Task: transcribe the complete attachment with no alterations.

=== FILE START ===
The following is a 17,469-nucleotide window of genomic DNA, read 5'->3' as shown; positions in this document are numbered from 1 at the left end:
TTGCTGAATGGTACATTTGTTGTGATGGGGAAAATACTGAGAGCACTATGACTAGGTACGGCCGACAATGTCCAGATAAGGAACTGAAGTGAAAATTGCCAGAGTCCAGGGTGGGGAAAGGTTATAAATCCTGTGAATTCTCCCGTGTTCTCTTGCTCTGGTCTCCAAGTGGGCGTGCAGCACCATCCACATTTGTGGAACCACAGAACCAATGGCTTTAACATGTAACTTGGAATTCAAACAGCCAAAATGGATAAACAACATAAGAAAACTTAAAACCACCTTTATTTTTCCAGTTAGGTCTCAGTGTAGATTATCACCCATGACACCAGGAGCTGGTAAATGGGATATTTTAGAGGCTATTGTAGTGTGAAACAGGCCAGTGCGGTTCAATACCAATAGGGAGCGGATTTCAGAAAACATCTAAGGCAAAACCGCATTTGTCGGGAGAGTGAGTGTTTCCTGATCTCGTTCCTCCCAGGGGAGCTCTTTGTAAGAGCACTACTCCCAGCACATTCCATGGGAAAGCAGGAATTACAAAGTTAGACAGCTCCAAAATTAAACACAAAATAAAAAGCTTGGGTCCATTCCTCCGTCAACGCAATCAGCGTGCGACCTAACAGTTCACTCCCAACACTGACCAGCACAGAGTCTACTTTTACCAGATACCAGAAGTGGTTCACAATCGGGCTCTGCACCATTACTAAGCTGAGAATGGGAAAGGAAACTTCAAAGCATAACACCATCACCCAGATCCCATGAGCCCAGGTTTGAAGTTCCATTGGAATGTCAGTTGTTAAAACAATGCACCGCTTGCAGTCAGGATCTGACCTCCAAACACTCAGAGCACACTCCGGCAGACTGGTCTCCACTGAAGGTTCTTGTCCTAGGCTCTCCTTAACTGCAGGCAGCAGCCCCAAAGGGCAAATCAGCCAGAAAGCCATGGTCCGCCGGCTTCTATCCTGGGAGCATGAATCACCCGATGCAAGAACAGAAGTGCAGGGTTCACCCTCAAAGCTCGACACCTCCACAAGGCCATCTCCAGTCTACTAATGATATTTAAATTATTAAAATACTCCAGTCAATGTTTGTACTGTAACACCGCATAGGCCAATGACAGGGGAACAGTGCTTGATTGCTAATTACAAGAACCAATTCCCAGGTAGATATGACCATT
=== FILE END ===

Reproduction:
The following is a 17,469-nucleotide window of genomic DNA, read 5'->3' as shown; positions in this document are numbered from 1 at the left end:
TTGCTGAATGGTACATTTGTTGTGATGGGGAAAATACTGAGAGCACTATGACTAGGTACGGCCGACAATGTCCAGATAAGGAACTGAAGTGAAAATTGCCAGAGTCCAGGGTGGGGAAAGGTTATAAATCCTGTGAATTCTCCCGTGTTCTCTTGCTCTGGTCTCCAAGTGGGCGTGCAGCACCATCCACATTTGTGGAACCACAGAACCAATGGCTTTAACATGTAACTTGGAATTCAAACAGCCAAAATGGATAAACAACATAAGAAAACTTAAAACCACCTTTATTTTTCCAGTTAGGTCTCAGTGTAGATTATCACCCATGACACCAGGAGCTGGTAAATGGGATATTTTAGAGGCTATTGTAGTGTGAAACAGGCCAGTGCGGTTCAATACCAATAGGGAGCGGATTTCAGAAAACATCTAAGGCAAAACCGCATTTGTCGGGAGAGTGAGTGTTTCCTGATCTCGTTCCTCCCAGGGGAGCTCTTTGTAAGAGCACTACTCCCAGCACATTCCATGGGAAAGCAGGAATTACAAAGTTAGACAGCTCCAAAATTAAACACAAAATAAAAAGCTTGGGTCCATTCCTCCGTCAACGCAATCAGCGTGCGACCTAACAGTTCACTCCCAACACTGACCAGCACAGAGTCTACTTTTACCAGATACCAGAAGTGGTTCACAATCGGGCTCTGCACCATTACTAAGCTGAGAATGGGAAAGGAAACTTCAAAGCATAACACCATCACCCAGATCCCATGAGCCCAGGTTTGAAGTTCCATTGGAATGTCAGTTGTTAAAACAATGCACCGCTTGCAGTCAGGATCTGACCTCCAAACACTCAGAGCACACTCCGGCAGACTGGTCTCCACTGAAGGTTCTTGTCCTAGGCTCTCCTTAACTGCAGGCAGCAGCCCCAAAGGGCAAATCAGCCAGAAAGCCATGGTCCGCCGGCTTCTATCCTGGGAGCATGAATCACCCGATGCAAGAACAGAAGTGCAGGGTTCACCCTCAAAGCTCGACACCTCCACAAGGCCATCTCCAGTCTACTAATGATATTTAAATTATTAAAATACTCCAGTCAATGTTTGTACTGTAACACCGCATAGGCCAATGACAGGGGAACAGTGCTTGATTGCTAATTACAAGAACCAATTCCCAGGTAGATATGACCATT